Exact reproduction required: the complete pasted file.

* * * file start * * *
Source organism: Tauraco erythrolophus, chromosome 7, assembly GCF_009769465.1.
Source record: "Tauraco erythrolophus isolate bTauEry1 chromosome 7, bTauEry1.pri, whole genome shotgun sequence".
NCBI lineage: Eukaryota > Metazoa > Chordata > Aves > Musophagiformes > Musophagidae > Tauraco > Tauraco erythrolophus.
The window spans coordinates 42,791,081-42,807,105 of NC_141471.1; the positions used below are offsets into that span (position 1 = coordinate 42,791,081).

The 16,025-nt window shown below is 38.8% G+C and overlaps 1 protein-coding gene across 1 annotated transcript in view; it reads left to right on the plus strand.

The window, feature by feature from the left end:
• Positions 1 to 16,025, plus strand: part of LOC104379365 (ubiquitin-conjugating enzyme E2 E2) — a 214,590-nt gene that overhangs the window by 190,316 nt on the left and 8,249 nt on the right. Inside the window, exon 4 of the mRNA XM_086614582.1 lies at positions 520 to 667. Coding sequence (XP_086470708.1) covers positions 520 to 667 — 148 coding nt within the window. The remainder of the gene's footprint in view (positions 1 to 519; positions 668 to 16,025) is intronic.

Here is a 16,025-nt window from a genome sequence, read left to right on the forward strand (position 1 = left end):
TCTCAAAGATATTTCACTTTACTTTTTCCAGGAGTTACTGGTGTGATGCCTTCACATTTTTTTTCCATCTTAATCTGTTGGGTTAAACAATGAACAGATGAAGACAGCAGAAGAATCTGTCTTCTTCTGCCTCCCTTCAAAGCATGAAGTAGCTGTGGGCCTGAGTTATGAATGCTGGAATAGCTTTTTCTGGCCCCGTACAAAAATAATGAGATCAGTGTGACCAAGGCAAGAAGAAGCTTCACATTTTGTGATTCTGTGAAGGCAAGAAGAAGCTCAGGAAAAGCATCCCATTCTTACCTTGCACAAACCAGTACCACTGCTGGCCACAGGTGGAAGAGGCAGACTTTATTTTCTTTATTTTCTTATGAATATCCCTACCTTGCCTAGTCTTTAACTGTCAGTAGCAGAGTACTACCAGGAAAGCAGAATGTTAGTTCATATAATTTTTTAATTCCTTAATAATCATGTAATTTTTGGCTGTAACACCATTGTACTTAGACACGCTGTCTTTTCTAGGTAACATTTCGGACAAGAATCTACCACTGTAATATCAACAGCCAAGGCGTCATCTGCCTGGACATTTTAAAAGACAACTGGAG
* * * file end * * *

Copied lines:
Source organism: Tauraco erythrolophus, chromosome 7, assembly GCF_009769465.1.
Source record: "Tauraco erythrolophus isolate bTauEry1 chromosome 7, bTauEry1.pri, whole genome shotgun sequence".
NCBI lineage: Eukaryota > Metazoa > Chordata > Aves > Musophagiformes > Musophagidae > Tauraco > Tauraco erythrolophus.
The window spans coordinates 42,791,081-42,807,105 of NC_141471.1; the positions used below are offsets into that span (position 1 = coordinate 42,791,081).

The 16,025-nt window shown below is 38.8% G+C and overlaps 1 protein-coding gene across 1 annotated transcript in view; it reads left to right on the plus strand.

The window, feature by feature from the left end:
• Positions 1 to 16,025, plus strand: part of LOC104379365 (ubiquitin-conjugating enzyme E2 E2) — a 214,590-nt gene that overhangs the window by 190,316 nt on the left and 8,249 nt on the right. Inside the window, exon 4 of the mRNA XM_086614582.1 lies at positions 520 to 667. Coding sequence (XP_086470708.1) covers positions 520 to 667 — 148 coding nt within the window. The remainder of the gene's footprint in view (positions 1 to 519; positions 668 to 16,025) is intronic.

Here is a 16,025-nt window from a genome sequence, read left to right on the forward strand (position 1 = left end):
TCTCAAAGATATTTCACTTTACTTTTTCCAGGAGTTACTGGTGTGATGCCTTCACATTTTTTTTCCATCTTAATCTGTTGGGTTAAACAATGAACAGATGAAGACAGCAGAAGAATCTGTCTTCTTCTGCCTCCCTTCAAAGCATGAAGTAGCTGTGGGCCTGAGTTATGAATGCTGGAATAGCTTTTTCTGGCCCCGTACAAAAATAATGAGATCAGTGTGACCAAGGCAAGAAGAAGCTTCACATTTTGTGATTCTGTGAAGGCAAGAAGAAGCTCAGGAAAAGCATCCCATTCTTACCTTGCACAAACCAGTACCACTGCTGGCCACAGGTGGAAGAGGCAGACTTTATTTTCTTTATTTTCTTATGAATATCCCTACCTTGCCTAGTCTTTAACTGTCAGTAGCAGAGTACTACCAGGAAAGCAGAATGTTAGTTCATATAATTTTTTAATTCCTTAATAATCATGTAATTTTTGGCTGTAACACCATTGTACTTAGACACGCTGTCTTTTCTAGGTAACATTTCGGACAAGAATCTACCACTGTAATATCAACAGCCAAGGCGTCATCTGCCTGGACATTTTAAAAGACAACTGGAG